The KATRIN Tritium Neutrino experiment: A giant scale for the tiniest particles starts

2018/6/12 22:43:40

Neutrinos are so tiny and inconspicuous that physicists believed for a long time they had no mass. Now, a massive device that scientists say will determine the mass of neutrinos has begun operation in Karlsruhe, Germany.

By Fabian Schmidt for Deutsche Welle, Jun 12, 2018


What is the exact mass of the three known kinds of neutrinos? Any answers? No? Well, don't worry, because nobody knows. Not yet. Electron, muon and tau neutrinos are simply too difficult to grasp for scientists. 

The ghost particles are electrically neutral, and do not interact with electromagnetic fields, light or matter.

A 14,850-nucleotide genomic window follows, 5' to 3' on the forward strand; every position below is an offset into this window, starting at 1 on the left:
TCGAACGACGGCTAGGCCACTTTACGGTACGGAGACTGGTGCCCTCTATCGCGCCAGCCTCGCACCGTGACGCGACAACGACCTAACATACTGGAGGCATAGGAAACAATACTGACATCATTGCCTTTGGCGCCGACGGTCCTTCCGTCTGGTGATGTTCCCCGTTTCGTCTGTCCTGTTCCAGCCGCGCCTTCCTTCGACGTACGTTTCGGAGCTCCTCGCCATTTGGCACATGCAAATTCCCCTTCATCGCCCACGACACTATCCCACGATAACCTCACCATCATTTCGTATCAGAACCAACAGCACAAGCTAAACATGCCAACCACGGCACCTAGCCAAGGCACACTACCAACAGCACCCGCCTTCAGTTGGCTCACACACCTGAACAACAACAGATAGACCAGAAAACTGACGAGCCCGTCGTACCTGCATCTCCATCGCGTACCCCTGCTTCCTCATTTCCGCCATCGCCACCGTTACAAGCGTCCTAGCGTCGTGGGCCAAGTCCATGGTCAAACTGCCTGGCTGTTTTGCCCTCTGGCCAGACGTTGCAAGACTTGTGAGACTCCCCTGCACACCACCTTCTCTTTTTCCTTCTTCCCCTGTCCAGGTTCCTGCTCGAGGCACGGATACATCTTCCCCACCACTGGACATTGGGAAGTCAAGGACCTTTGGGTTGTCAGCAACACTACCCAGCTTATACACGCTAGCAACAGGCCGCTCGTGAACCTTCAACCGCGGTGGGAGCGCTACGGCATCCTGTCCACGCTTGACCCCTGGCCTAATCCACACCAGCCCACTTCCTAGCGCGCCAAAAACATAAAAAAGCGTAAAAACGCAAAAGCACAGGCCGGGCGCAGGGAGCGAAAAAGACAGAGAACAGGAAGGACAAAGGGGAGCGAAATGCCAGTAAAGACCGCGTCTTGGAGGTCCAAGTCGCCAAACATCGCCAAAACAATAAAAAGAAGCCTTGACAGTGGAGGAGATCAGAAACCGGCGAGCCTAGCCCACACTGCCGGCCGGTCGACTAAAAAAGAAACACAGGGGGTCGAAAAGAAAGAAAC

But the Karlsruhe Tritium Neutrino Experiment (KATRIN) hopes to shed light on the question of neutrino mass. On Monday, June 11, 2018, a ceremonial inauguration marked the beginning of measuring operations. One part of the device, the electron source, has been operational since October 16, 2016. But the real fun starts now. 

About 200 researchers from 20 institutions in seven countries are cooperating in the experiments at the Karlsruhe Institute of Technology (KIT). 


Invisible particles from outer space


Neutrinos stem, for example, from supernova explosions. Or they have been flying around through the universe since the Big Bang. There are billions of them - coming from outer space and flying right through us, constantly.

These elementary particles are so small and light that they can penetrate matter with no resistance.

This oblivion to anything standing in their way is what made a famous neutrino experiment by the European Organization for Nuclear Research (CERN) possible.





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